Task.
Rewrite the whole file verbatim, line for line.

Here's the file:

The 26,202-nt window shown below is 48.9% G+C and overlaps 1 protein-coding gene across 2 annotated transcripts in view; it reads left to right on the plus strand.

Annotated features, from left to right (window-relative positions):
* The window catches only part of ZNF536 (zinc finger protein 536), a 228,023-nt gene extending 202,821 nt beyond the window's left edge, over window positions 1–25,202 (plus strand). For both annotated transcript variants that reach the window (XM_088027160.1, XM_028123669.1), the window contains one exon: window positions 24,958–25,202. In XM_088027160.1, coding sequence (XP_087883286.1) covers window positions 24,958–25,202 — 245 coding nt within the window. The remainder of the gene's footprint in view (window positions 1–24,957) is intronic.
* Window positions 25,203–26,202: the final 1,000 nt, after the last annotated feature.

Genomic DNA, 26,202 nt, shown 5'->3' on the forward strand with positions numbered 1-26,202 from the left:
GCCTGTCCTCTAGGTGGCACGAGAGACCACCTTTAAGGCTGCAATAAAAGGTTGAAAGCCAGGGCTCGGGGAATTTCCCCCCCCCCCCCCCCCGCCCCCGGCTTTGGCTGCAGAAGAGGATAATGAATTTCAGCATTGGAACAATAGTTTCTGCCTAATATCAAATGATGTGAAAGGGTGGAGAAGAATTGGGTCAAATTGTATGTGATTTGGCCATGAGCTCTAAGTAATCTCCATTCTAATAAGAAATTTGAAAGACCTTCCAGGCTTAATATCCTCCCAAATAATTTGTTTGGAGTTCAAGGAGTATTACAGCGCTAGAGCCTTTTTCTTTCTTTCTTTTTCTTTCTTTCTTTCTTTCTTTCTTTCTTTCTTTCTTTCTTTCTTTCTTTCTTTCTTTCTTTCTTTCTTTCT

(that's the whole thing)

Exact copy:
The 26,202-nt window shown below is 48.9% G+C and overlaps 1 protein-coding gene across 2 annotated transcripts in view; it reads left to right on the plus strand.

Annotated features, from left to right (window-relative positions):
* The window catches only part of ZNF536 (zinc finger protein 536), a 228,023-nt gene extending 202,821 nt beyond the window's left edge, over window positions 1–25,202 (plus strand). For both annotated transcript variants that reach the window (XM_088027160.1, XM_028123669.1), the window contains one exon: window positions 24,958–25,202. In XM_088027160.1, coding sequence (XP_087883286.1) covers window positions 24,958–25,202 — 245 coding nt within the window. The remainder of the gene's footprint in view (window positions 1–24,957) is intronic.
* Window positions 25,203–26,202: the final 1,000 nt, after the last annotated feature.

Genomic DNA, 26,202 nt, shown 5'->3' on the forward strand with positions numbered 1-26,202 from the left:
GCCTGTCCTCTAGGTGGCACGAGAGACCACCTTTAAGGCTGCAATAAAAGGTTGAAAGCCAGGGCTCGGGGAATTTCCCCCCCCCCCCCCCCCGCCCCCGGCTTTGGCTGCAGAAGAGGATAATGAATTTCAGCATTGGAACAATAGTTTCTGCCTAATATCAAATGATGTGAAAGGGTGGAGAAGAATTGGGTCAAATTGTATGTGATTTGGCCATGAGCTCTAAGTAATCTCCATTCTAATAAGAAATTTGAAAGACCTTCCAGGCTTAATATCCTCCCAAATAATTTGTTTGGAGTTCAAGGAGTATTACAGCGCTAGAGCCTTTTTCTTTCTTTCTTTTTCTTTCTTTCTTTCTTTCTTTCTTTCTTTCTTTCTTTCTTTCTTTCTTTCTTTCTTTCTTTCTTTCTTTCT